The State Department inspector general whose recent dismissal ignited a political firestorm sent copies detailing a sensitive investigation to his personal email account, according to a probe into his conduct run by the Defense Department's inspector general.
The inquiry report, dated March 17, confirms that fired State Department inspector general Steve Linick was the subject of a broad investigation related to the leaks of politically charged materials to journalists, specifically a draft evaluation report into Brian Hook, the State Department’s top Iran official. The report, which was provided to the House Foreign Affairs Committee, concluded that while Linick was permitted to send information to his personal email account to facilitate access while traveling, he was the only official in that office to have done so. The disclosure is likely to raise new questions about Linick’s suspected role in leaking sensitive information to the press.
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Linick’s firing generated harsh criticism from Democrats and many in the media, with opponents of Secretary of State Mike Pompeo alleging the former IG was canned for his efforts to investigate allegations of impropriety related to Pompeo and his staff. The Trump administration, however, has maintained that Linick’s firing was justified.
Details of the highly sensitive investigation into Hook—involving unsubstantiated allegations that Hook fired officials he saw as insufficiently hawkish on Iran—were leaked to the media without authorization, according to the DOD investigation.
The DOD investigation into Linick found that between March 2019 and September 2019 Linick sent 23 emails containing confidential work products from inside the State Department email system to his personal Gmail account. Eight of the emails Linick sent to himself, which were forwarded over a six-day period, contained copies of the incomplete probe into Hook. Linick was the only State Department employee from the IG’s office to email drafts of the evaluation outside the department, according to the report.
The DOD IG did not find evidence that Linick leaked the evaluation to journalists. Nevertheless, the revelation is likely to fuel criticism of Linick’s conduct.
State Department officials close to Pompeo said that Linick was fired in part for refusing to allow an independent probe to be conducted into his actions.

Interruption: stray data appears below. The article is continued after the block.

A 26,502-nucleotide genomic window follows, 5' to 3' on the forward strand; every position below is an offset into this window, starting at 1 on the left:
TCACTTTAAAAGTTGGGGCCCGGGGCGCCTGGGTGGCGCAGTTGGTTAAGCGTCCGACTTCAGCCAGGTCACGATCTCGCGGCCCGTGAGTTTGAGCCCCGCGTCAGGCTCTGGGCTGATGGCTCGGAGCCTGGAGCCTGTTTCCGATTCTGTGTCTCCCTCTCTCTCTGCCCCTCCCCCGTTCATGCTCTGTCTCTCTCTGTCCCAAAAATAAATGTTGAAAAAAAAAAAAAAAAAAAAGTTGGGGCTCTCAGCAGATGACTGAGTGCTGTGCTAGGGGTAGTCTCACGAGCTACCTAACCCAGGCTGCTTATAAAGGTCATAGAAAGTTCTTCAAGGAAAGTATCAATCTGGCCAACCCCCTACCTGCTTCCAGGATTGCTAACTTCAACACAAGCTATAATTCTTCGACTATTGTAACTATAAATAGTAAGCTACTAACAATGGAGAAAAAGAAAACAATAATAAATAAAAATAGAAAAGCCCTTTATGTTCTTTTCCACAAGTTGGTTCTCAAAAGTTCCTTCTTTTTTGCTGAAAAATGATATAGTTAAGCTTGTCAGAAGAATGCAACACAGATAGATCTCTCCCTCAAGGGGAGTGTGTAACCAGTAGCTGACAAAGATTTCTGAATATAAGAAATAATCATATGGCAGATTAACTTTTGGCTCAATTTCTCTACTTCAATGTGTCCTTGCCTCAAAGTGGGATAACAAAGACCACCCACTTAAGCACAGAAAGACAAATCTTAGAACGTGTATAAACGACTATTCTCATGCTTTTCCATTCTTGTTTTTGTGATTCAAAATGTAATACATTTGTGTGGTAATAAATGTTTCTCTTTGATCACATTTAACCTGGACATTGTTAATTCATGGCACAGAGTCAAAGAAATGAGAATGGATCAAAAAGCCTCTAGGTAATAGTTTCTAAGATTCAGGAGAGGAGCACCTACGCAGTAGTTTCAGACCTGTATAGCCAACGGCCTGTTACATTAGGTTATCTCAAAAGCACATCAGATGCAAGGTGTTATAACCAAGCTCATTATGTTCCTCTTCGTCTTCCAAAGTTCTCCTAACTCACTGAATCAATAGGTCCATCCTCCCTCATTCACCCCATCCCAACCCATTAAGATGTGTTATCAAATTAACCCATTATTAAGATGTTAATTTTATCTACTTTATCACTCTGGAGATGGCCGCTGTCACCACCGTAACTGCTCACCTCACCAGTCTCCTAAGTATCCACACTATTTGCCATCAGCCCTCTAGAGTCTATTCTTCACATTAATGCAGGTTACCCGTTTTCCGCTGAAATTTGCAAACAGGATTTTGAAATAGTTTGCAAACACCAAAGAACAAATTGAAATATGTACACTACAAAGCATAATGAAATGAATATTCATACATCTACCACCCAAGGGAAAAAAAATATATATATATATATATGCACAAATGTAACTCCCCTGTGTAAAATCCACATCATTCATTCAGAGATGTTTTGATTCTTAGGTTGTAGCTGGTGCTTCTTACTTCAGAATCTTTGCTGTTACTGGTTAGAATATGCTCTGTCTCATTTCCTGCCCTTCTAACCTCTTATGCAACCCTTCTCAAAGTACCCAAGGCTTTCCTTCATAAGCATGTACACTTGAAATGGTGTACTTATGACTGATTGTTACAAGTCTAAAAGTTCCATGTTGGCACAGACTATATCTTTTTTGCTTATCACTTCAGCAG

Linick was ordered by superiors to report the unauthorized leaks to the Council of the Inspectors General on Integrity and Efficiency, according to Brian Bulatao, the undersecretary of state for management and a close ally of Pompeo’s.
Bulatao alleged that Linick did not obey this order, instead selecting his own peer reviewer.
Additionally, Linick allegedly refused to share the results of this investigation with the State Department.
A Republican congressional staffer familiar with the investigation said there is increasing evidence that Linick was the source of the unauthorized leaks about Hook.
"They used official and unofficial channels to make sure the report into Hook was flagged for multiple parties on and off the Hill, guaranteeing that it would eventually leak," according to the source, who spoke to the Washington Free Beacon on background about the investigation. "They used private accounts that ensured they could cover their tracks. This was a hit job."
Federal employees are generally prohibited from moving official documents into their personal email accounts for security concerns and the potential for unauthorized leaks. The State Department investigated similar claims about former secretary of state Hillary Clinton, who violated department rules by using a homebrewed server to store sensitive and confidential information.
Parts of the DOD’s IG report, including the names of over a dozen officials interviewed in connection with the investigation into Linick, remain redacted.